In southern humid Chaco forests dominated by Schinopsis balansae, woody plants are clumped and species composition varies spatially over short distances. We examined how these spatial patterns are associated with local environmental heterogeneity for three size classes of woody individuals: adults, saplings, and seedlings. Our study was based on the detailed description of two forest plots (3200 m2 in total) in which we mapped all individuals of woody species, and delimited patches with different microrelief, soil moisture, and ground cover of terrestrial bromeliads. Our results showed that woody-individual distribution is related to local environmental heterogeneity. For all size classes, density of woody individuals was highest on convex patches. These convex patches were dominated by both tree (Acacia praecox and Achatocarpus praecox) and shrub species (Celtis pallida, Capparis retusa and Grabowskia duplicata), while level patches were dominated only by tree species (Schinopsis balansae, Prosopis spp. and Geoffroea decorticans). Drier patches contained all the woody species present in the forest, while wetter patches contained only a subset of them. Within convex patches, trees are likely to occur in places with bromeliad colonies and shrubs in patches without bromeliads. The results suggest forest structure is controlled by environmental heterogeneity associated with microrelief and soil moisture.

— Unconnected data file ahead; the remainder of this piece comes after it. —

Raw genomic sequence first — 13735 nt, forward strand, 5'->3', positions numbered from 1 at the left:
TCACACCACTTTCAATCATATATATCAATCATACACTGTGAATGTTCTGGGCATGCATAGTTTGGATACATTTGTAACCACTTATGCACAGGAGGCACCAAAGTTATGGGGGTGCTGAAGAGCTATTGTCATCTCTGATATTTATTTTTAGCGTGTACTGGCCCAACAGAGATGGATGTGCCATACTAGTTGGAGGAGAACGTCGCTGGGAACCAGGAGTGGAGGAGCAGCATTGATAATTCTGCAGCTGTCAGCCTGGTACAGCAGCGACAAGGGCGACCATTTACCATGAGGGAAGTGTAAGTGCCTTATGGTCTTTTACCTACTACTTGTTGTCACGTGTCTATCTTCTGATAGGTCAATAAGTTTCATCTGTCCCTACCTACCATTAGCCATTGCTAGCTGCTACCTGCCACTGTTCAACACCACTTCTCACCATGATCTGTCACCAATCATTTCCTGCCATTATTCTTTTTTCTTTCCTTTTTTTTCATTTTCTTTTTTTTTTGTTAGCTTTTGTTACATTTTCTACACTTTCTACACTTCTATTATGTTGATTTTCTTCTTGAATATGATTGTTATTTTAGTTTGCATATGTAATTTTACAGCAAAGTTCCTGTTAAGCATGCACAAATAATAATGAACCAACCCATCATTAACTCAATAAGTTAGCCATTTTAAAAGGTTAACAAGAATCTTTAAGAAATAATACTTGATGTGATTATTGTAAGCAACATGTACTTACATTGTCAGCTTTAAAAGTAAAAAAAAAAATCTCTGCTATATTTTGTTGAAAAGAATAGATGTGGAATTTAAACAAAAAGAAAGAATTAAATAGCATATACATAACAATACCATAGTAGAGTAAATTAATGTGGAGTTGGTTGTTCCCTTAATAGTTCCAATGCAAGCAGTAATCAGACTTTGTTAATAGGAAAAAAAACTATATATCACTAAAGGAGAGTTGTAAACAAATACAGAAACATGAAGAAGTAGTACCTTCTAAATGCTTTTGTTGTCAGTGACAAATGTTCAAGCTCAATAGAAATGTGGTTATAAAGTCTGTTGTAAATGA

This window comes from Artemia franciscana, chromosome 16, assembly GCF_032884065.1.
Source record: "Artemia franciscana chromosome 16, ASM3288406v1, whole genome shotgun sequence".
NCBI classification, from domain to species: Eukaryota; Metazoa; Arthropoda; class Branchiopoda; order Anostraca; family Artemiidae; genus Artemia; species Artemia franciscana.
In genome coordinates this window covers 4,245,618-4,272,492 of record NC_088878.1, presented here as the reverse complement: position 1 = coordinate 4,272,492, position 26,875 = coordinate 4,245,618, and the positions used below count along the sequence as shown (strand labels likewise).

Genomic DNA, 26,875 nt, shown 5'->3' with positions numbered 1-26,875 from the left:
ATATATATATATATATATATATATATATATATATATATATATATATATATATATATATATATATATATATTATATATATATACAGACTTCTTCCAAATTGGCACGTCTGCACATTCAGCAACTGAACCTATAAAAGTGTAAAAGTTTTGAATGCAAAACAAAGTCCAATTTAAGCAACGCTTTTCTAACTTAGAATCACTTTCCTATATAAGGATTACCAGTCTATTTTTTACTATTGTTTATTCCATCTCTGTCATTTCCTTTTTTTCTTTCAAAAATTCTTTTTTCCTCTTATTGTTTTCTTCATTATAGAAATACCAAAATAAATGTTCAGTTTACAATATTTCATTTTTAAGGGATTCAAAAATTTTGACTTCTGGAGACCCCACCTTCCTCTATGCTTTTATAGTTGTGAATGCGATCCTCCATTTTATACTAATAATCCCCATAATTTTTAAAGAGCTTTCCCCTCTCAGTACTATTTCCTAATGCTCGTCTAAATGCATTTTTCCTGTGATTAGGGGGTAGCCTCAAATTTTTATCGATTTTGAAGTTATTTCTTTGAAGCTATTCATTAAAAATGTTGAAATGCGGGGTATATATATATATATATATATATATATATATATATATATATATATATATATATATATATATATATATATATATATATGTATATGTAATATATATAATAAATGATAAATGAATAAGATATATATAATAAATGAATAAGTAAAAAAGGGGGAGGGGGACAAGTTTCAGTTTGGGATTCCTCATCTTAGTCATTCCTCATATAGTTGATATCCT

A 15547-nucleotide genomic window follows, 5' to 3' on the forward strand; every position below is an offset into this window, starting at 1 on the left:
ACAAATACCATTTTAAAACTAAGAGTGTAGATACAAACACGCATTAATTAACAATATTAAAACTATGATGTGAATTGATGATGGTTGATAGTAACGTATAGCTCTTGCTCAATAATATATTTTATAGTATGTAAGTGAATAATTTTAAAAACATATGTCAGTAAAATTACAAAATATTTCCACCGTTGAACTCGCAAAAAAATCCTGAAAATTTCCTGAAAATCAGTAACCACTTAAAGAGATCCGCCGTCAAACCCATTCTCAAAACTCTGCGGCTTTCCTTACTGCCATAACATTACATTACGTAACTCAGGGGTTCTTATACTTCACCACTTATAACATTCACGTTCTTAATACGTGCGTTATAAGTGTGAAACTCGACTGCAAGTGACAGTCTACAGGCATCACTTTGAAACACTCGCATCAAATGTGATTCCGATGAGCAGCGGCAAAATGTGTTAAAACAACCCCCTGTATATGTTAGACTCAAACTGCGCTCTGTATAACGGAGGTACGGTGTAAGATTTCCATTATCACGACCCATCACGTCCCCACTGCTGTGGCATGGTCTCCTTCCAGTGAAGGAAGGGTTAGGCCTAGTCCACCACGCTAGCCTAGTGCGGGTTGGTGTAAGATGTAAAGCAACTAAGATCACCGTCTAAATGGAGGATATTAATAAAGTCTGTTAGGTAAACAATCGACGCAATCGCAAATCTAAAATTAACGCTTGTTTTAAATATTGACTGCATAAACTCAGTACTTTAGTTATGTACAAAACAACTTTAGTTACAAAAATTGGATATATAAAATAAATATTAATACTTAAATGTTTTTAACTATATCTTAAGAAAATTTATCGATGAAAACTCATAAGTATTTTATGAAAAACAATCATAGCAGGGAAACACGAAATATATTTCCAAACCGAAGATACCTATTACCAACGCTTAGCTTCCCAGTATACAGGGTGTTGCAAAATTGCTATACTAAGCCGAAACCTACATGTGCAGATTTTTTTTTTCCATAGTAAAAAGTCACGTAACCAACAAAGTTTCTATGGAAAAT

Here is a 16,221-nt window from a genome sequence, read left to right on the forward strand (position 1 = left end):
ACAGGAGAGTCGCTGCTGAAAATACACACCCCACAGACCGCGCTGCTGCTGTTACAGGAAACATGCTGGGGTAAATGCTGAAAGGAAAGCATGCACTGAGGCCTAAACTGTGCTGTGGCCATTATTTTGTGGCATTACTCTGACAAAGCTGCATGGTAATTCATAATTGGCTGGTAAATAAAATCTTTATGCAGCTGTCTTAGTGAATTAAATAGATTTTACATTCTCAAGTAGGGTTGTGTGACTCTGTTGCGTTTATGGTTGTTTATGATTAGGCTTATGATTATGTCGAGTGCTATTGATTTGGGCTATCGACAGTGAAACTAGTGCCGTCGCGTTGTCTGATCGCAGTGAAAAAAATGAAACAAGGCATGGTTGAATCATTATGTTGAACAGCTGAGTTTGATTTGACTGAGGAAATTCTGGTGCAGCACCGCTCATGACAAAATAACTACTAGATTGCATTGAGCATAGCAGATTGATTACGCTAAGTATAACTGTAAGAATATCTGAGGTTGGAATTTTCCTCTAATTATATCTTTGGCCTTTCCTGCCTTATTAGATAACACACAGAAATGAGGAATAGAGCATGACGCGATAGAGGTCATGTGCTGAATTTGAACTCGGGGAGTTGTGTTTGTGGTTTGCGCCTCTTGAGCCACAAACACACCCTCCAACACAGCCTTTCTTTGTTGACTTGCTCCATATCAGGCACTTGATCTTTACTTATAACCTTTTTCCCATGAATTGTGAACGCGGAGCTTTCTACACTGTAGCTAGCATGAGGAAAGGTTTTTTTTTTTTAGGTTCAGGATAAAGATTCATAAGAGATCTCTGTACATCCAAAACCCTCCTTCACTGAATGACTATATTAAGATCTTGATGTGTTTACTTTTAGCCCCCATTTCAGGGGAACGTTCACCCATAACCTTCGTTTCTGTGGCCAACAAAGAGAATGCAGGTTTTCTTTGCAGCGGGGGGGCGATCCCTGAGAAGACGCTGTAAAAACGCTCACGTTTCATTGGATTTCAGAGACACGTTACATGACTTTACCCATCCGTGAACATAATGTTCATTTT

Abbreviation: MRPP = Multiple Response Permutation Procedure.